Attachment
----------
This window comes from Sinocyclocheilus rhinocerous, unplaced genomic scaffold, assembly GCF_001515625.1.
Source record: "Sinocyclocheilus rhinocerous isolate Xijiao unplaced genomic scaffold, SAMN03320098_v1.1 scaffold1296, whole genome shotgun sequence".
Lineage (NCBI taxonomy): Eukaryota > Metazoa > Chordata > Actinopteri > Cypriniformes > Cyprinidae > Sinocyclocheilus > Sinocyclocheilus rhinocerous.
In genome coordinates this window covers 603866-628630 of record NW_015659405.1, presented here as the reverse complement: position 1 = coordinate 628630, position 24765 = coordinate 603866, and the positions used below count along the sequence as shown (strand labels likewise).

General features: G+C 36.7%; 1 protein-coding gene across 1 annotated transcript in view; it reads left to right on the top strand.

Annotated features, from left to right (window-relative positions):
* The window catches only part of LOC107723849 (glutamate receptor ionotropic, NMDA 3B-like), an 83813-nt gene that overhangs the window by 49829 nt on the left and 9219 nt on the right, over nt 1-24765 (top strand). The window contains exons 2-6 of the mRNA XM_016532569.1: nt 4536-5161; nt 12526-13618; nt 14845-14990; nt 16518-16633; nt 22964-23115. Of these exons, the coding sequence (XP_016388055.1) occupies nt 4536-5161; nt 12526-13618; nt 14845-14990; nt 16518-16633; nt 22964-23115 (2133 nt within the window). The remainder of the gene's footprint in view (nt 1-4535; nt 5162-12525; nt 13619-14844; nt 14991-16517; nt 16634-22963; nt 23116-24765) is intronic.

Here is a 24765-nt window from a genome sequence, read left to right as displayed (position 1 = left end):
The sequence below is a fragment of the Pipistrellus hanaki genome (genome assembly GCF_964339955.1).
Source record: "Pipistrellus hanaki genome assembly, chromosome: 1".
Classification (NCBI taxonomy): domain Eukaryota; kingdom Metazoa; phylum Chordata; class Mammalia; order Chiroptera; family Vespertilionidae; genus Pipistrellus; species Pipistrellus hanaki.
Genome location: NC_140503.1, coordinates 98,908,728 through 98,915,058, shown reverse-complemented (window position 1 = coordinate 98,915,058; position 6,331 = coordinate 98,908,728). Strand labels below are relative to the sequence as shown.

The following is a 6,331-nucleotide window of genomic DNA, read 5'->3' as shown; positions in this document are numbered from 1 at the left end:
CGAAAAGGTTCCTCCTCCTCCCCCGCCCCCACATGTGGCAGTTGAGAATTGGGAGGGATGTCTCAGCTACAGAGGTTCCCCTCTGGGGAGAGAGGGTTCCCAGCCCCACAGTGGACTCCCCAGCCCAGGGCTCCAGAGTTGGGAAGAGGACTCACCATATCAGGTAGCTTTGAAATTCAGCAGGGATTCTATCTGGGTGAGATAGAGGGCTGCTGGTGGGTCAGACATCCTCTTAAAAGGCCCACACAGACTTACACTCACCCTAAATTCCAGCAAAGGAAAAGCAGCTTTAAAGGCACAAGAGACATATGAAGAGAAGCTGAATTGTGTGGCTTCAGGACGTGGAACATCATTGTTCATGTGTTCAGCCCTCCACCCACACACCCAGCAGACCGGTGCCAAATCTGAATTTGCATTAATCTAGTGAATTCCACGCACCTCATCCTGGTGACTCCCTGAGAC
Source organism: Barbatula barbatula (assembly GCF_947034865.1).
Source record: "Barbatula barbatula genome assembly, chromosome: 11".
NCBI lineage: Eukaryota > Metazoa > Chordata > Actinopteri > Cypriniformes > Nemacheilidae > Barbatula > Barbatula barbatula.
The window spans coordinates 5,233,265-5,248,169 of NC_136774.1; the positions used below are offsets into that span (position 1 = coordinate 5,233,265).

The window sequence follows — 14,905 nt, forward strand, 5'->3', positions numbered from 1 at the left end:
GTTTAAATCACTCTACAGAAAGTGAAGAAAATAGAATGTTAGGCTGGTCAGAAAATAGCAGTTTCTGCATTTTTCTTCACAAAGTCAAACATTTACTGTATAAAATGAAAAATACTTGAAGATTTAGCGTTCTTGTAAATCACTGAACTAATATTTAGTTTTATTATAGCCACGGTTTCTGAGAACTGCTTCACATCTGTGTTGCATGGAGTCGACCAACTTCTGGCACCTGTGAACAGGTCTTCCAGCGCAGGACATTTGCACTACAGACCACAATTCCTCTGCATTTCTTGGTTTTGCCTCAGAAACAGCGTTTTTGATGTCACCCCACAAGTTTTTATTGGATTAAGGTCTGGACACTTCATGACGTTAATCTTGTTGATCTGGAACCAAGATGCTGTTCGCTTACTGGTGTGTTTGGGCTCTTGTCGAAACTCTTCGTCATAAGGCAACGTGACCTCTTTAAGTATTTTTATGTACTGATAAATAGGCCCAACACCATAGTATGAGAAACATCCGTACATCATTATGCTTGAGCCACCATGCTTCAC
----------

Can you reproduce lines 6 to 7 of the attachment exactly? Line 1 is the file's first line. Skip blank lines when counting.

Annotated features, from left to right (window-relative positions):
* The window catches only part of LOC107723849 (glutamate receptor ionotropic, NMDA 3B-like), an 83813-nt gene that overhangs the window by 49829 nt on the left and 9219 nt on the right, over nt 1-24765 (top strand). The window contains exons 2-6 of the mRNA XM_016532569.1: nt 4536-5161; nt 12526-13618; nt 14845-14990; nt 16518-16633; nt 22964-23115. Of these exons, the coding sequence (XP_016388055.1) occupies nt 4536-5161; nt 12526-13618; nt 14845-14990; nt 16518-16633; nt 22964-23115 (2133 nt within the window). The remainder of the gene's footprint in view (nt 1-4535; nt 5162-12525; nt 13619-14844; nt 14991-16517; nt 16634-22963; nt 23116-24765) is intronic.